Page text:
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Indicator Species

Indicator species are plants and animals that, by their presence, abundance, lack of abundance, or chemical composition, demonstrate some distinctive aspect of the character or quality of an environment.

For example, in places where metal-rich minerals occur at the soil surface, indicator species of plants can be examined to understand the patterns of naturally occurring pollution, and they can even be a tool used in prospecting for potential ore bodies. Often, the indicator plants accumulate large concentrations of metals in their tissues. Nickel concentrations as large as 10% have been found in the tissues of indicator plants in the mustard family (Alyssum bertolanii and A. murale) in Russia, and a concentration as large as 25% occurs in the blue-colored latex of Sebertia acuminata from the Pacific island of New Caledonia. Similarly, Becium homblei, related to mint, has been important in the discovery of copper deposits in parts of Africa, where it is confined to soils containing more than 0.16 oz/lb (1,000 mg/kg) of copper, because it can tolerate more than 7% copper in soil. So-called copper mosses have been used by prospectors as botanical indicators of surface mineralizations of this metal in Scandinavia, Alaska, Russia, and elsewhere.

Plants are also used as indicators of serpentine minerals, a naturally occurring soil constituent that in large concentrations can render the substrate toxic to the growth of most plants. The toxicity of serpentine influenced soils is mostly caused by an imbalance of the availability of calcium and magnesium, along with the occurrence of large concentrations of toxic nickel, chromium, and cobalt, and small concentrations of potassium, phosphorus, and nitrogen. Serpentine soils are common in parts of California, where they have developed a distinctive flora with a number of indicator species, many of which are endemic to this habitat type (that is, they occur nowhere else). A genus in the mustard family, Streptanthus, has 16 species endemic to serpentine sites in California. Three species have especially narrow distributions: Streptanthus batrachopus, S. brachiatus, and S. niger, only occur at a few sites. Streptanthus glandulosus, S. hesperidis, and S. polygaloides maintain wider distributions, but they are also restricted to serpentine sites.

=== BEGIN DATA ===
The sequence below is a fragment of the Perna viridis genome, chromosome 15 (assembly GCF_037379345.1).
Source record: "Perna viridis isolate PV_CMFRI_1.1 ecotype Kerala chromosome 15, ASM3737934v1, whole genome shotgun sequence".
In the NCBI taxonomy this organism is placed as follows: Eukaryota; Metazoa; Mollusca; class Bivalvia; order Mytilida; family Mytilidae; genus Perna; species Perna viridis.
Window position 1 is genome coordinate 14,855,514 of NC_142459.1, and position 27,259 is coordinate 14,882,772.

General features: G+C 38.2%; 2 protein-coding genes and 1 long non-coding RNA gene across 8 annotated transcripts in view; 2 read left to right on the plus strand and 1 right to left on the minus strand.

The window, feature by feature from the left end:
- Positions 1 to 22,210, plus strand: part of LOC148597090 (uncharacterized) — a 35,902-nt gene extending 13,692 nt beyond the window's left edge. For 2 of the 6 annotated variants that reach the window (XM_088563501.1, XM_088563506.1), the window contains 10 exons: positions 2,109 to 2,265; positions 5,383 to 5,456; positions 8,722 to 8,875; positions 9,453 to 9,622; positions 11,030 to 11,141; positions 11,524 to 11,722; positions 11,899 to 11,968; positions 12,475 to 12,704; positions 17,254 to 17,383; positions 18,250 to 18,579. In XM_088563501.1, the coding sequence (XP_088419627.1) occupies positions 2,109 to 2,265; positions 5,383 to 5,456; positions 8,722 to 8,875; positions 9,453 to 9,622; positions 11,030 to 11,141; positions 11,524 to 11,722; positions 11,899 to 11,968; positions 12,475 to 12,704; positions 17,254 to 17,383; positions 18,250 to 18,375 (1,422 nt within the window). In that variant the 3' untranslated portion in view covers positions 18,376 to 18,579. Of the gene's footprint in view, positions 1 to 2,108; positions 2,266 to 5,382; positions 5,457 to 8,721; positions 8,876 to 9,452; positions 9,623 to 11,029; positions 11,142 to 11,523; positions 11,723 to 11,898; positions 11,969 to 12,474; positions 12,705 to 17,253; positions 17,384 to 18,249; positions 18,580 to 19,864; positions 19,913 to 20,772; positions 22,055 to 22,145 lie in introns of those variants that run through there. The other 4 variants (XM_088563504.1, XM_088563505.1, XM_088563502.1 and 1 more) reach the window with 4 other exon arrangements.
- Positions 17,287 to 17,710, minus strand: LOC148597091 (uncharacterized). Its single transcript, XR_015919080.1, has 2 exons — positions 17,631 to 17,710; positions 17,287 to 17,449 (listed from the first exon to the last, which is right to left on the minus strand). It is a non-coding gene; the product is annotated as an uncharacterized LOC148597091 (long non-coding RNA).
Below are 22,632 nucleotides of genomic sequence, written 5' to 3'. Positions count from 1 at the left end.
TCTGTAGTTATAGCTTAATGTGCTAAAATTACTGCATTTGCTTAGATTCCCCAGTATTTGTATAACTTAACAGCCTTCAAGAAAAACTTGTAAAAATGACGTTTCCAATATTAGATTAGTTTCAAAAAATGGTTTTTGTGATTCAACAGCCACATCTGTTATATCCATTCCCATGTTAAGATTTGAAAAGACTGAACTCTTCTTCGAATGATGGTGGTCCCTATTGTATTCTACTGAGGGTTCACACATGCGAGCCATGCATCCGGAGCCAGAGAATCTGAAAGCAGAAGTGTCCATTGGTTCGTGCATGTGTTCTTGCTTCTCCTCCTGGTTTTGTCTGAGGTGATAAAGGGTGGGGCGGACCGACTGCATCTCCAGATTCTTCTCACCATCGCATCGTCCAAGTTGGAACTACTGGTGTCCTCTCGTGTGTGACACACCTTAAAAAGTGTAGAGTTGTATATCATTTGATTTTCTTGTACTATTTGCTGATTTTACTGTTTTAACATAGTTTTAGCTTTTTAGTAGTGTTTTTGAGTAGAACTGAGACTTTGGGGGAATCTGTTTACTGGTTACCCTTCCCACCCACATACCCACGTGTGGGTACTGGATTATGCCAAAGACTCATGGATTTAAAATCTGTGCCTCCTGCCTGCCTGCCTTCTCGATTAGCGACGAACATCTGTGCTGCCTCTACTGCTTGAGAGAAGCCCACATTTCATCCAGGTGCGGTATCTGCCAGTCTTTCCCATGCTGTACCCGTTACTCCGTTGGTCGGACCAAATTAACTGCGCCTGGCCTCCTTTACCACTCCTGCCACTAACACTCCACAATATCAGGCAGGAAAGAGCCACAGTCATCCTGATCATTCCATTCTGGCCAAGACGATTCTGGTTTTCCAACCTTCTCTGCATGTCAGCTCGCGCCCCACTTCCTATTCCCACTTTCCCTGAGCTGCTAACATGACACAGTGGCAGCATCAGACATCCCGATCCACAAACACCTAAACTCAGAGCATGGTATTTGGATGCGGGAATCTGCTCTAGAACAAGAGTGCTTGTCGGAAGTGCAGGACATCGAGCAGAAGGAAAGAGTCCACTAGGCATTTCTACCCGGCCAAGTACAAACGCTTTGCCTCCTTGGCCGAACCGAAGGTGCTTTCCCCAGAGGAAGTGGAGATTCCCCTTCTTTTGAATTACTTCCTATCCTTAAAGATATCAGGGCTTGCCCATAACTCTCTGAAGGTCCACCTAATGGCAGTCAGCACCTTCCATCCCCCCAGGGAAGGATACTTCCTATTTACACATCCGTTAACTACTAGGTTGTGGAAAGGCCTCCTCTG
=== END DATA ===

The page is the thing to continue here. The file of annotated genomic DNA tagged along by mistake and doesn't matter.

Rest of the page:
Indicator plants also occur in many semiarid areas on soils containing selenium. Some of these plants can accumulate this element to large concentrations, and they can be poisonous to livestock, causing a syndrome known as "blind staggers" or "alkali disease." The most important selenium-accumulating plants in North America are in the genus Astragalus, of the legume family. There are about 500 species of Astragalus in North America, 25 of which can accumulate up to 15 thousand ppm (parts per million) of selenium in foliage. These species of Astragalus can emit selenium-containing chemicals to the atmosphere, which gives the plants a distinctive and unpleasant odor.